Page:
Spring is the perfect time to spice up—or kick start—your fitness by taking your workout outside. Studies suggest that exercising outdoors boosts your energy, improves your mood and decreases stress more so than working out inside. And you might even burn more calories.
To break your indoor fitness rut, try these popular spring workouts.
- Step it out. Break a sweat, burn fat and work your legs by walking, hiking or running. No fancy equipment needed!
- Play ball. Revisit sports you loved as a kid (tennis, volleyball, soccer, kickball, basketball, softball, etc.) for a cardio workout that feels like fun.
- Get competitive. Get in shape by training for and then completing a 5K or 10K walk/run, half-marathon, marathon, triathlon or similar athletic competition. Find one near you.
- Make a splash. Swimming and water sports like stand-up paddle boarding, canoeing, kayaking and water skiing offer a total-body workout as well as a cardio boost.
- Take a spin. Try cycling, rollerblading or skateboarding for cardiovascular exercise that strengthens and tones your legs, too.
Complete your Take Action activity, too
New outdoor workout options mean more ways to earn your Take Action activity. You can skate, golf, paddle or swim your way to up to $200 off your 2017 medical premiums*. In fact, two Take Action activities in particular will pair really well with your spring fitness routine:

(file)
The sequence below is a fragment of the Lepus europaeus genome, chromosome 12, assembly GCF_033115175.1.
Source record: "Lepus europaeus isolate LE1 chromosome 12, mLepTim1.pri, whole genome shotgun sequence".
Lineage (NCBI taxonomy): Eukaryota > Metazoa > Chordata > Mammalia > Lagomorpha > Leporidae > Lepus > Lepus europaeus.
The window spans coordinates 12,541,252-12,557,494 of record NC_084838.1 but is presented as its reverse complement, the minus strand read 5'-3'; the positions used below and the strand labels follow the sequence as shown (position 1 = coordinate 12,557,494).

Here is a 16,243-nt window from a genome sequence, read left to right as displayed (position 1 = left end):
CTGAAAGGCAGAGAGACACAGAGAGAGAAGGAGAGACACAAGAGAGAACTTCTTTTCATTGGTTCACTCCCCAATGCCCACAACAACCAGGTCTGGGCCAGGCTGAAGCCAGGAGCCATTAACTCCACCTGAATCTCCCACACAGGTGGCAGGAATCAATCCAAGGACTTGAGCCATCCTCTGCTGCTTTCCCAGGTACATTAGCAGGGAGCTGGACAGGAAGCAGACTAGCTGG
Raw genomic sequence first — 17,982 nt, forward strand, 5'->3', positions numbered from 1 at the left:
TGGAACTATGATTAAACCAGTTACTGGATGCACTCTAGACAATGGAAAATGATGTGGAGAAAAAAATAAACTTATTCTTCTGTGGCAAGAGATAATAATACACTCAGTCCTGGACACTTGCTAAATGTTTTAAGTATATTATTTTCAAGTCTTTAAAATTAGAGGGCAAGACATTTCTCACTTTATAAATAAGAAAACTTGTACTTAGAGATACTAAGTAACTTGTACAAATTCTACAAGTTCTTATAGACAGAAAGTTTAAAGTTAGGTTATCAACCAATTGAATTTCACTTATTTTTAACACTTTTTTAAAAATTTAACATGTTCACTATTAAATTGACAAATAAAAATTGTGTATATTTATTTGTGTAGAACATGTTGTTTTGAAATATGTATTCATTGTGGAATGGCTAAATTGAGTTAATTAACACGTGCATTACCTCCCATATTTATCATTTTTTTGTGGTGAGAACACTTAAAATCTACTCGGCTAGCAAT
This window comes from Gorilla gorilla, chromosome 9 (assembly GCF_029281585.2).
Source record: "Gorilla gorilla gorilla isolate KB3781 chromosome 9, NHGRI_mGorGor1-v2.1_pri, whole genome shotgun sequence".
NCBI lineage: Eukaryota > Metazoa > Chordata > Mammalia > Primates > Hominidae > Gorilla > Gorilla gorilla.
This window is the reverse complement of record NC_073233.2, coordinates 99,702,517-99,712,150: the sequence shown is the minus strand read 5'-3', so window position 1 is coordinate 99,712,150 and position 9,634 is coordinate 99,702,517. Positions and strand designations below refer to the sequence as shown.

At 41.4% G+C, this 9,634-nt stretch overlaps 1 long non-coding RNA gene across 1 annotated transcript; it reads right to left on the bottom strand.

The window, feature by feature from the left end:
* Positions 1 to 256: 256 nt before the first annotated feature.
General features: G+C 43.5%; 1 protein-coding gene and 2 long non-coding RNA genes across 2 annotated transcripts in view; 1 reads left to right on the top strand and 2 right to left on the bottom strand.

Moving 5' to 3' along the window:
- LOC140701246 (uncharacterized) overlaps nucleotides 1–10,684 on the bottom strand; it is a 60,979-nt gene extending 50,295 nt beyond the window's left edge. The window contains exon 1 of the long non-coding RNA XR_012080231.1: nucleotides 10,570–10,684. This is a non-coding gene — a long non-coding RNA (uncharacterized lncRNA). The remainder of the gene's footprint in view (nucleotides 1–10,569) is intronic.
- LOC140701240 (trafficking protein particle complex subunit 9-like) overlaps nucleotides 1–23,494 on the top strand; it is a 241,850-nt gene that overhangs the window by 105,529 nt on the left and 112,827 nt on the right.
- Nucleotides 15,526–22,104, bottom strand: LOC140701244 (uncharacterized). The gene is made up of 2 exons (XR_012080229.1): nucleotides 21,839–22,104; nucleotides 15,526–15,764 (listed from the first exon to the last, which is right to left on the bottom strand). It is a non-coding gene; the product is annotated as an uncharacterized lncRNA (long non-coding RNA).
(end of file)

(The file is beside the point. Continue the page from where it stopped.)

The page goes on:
- Track all your outdoor activities—whether it’s walking, running, golfing, gardening, swimming or cycling—with one of our challenges (10K-A-Day, Get Fit on Route 66 and the Rockwell Automation Walking Challenge). Depending on the challenge you choose, you’ll track your activity by the minute or by step count … and you might even be able to sync your personal tracking device (like a Fitbit or Jawbone).
- Competitive events. This time of year, competitive (and non-competitive) walk, run, bike and swim events spring up like flowers. So it’s easy to find one near you.
To learn more about the challenges, competitive events and other Take Action activities—or to get started—log on to ra.staywell.com.